1-800-Flowers Robert Fitterman porci con le ali 2005
Despairing of dead-ended self-regard, "the self-valuable word" embedded in instrumental discourse, Bob Perlman ("Words Detached from the Old Song and Dance") points to sources, mapping, among other things, Quintillian's rhetoric, noting key components, meaning, clarity and tasteful adornment or decoration.
Meaning and clarity are no problem for Robert Fitterman: "weeds we may not always / have emptied this meaning for / a top-growth peel-back of another."
When it comes to adornment, which involves making sense of / sense in any alteration of literal expression (via figures, montage or other prosodic devices), Fitterman is a decorator's decorator.
With 1-800-Flowers, Fitterman smartly "updates" sources for Louis Zukofsky's last completed poem 80 Flowers, a construct that "takes to new extremes of density Zukofsky's methods of composition by quotation, transliteration, and compression" (Mark Scroggins, Louis Zukofsky and the Poetry of Knowledge). Fitterman's update is one that details and in ways deconstructs these extremes by establishing compositional processes and more specifically an inventory of strategies as its topics and meta-topics; it seems less concentrated on first-order phenomena than the original, absorbing and commenting on more variations in sampled material, as well as imposing a socio-historical import to "the montage of borrowed texts." In this regard, Fitterman is correct, I think, inferring a "complex" and "compassionate emotion" on the part of Zukofsky. Fitterman's evidence for this turns at once general -- citing Zukofsky's "love of language his / consciousness of word combinations" -- and then returns as a wildly particular conflation of fate, the personal and the botanical, offering that Zukofsky compiles text and thus, like Walter Benjamin, "whims earth copulating with / itself ... bunkered ... [a] cloistered...monastery like refuge / every lawn gets winter kill / I'm an ex-chemical-fertilizer junkie go / Ask Fran... // Sometimes I feel like my / lawn is calling the shots."
Fitterman decorates with inventory of similarly conflated devices, writing in two sections "About" and "Through" Zukofsky's work. He frames Zukofsky's text as "constrictive verse" that gets "driven" by inventory, while his own lyric comprises mixed inventories within a discourse hybrid, an essay in verse, substantiation of Fitterman's exemplary reading, that is, his generatively engaging Zukofsky, as Ron Sillman observes (ronsillman.blogspot.com [7/11/05]). More splendid, Fitterman fulfills the half-audible invitation within Zukofsky's poetry and poetics, joining the firm Zukofsky & Son whose décor ethos is "precise information... thinking with the things as they exist" inside a recontextualized (if not continuous) present in which Fitterman fixes "new meanings of word against word" (Prepositions).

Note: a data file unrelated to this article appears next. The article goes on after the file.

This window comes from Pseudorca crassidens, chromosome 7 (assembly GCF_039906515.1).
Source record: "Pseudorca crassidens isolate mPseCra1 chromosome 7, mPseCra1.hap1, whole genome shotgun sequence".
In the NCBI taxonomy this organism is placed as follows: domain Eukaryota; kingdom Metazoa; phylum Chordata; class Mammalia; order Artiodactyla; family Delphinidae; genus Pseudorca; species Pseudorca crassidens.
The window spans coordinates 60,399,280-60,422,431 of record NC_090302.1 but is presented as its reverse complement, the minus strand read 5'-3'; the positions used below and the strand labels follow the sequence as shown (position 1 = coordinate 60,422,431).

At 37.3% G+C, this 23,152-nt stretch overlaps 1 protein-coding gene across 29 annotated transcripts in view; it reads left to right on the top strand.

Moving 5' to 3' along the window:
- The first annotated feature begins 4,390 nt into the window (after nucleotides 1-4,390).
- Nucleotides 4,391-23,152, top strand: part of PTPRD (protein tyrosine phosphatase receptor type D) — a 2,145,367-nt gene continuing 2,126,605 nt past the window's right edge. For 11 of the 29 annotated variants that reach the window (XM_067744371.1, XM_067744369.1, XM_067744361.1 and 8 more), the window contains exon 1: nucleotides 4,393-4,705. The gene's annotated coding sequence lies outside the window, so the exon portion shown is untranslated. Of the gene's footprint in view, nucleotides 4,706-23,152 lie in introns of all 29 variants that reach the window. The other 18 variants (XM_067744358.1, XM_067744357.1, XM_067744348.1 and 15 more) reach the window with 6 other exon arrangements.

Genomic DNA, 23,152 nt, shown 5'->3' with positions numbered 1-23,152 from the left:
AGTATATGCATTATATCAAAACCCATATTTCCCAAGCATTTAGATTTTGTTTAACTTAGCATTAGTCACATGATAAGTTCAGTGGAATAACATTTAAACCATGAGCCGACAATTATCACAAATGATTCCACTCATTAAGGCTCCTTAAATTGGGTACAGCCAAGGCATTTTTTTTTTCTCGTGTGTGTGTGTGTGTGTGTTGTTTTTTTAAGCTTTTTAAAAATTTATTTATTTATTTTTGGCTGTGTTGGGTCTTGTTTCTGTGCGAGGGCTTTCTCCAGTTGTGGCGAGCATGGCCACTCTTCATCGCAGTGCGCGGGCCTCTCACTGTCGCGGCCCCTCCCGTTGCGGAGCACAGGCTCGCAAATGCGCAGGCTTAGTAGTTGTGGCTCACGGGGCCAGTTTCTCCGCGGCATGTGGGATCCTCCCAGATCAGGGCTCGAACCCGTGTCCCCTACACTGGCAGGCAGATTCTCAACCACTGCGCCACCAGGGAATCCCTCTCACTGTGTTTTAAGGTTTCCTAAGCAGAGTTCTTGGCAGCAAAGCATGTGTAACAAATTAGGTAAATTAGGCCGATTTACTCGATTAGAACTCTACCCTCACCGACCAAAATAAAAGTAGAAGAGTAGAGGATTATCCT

The update follows the formal constraints of 80 Flowers. Each page of 1-800-Flowers presents a single 8-line verse, each line limited to, yet overflowing with, 5 words (against words), new meanings for Fitterman's wider range of quotidian intersections, frequently represented with visual acuity. The verse "Toll Free" shows "mechanicalism in / the high fog ... now you can turn off / the sprinkler free lions in / the mist." Also from the second section "Through," the verse "1-800-End-Edit" begins, "Rains grammar private floral varieties," a ricochet of sorts from a poem in the first section "About" that asks how methodology "add[s] up meaning the sum of the montage."
Thinking through and about 1-800-Flowers I feel some of the pleasures for a reader-writer -- Fitterman -- who focuses on another's -- Zukofsky's -- vision, which on the page is usually unrequited, propositional. The surprise is the collaboration comes off as altogether foreseeable, both their poetries feeding and spreading into one another like a lawn "calling the shots."
A failure on all parts. Got no itch to bed a woman who strokes my cheek and writes about it as ballistic foreplay. The love-war para-metaphor hurts, kills, so don't read or be read into its smaller but smarter reinstatements. Hey, breadwinner, we're breathing in moonlight.
(a) Hermitage and freedom combine, so humane-hold-em hideaways work!
(b) The hashish of space.
(c) Focusing on accountability!
(d) Governing these days sweet Jesus is like exposing all your skeletons to gain a hilltop on seamless mannerism, or maybe it's sort of more like modifying your memories in an oblique self-interrogation where you can share your conventions and broker a plan!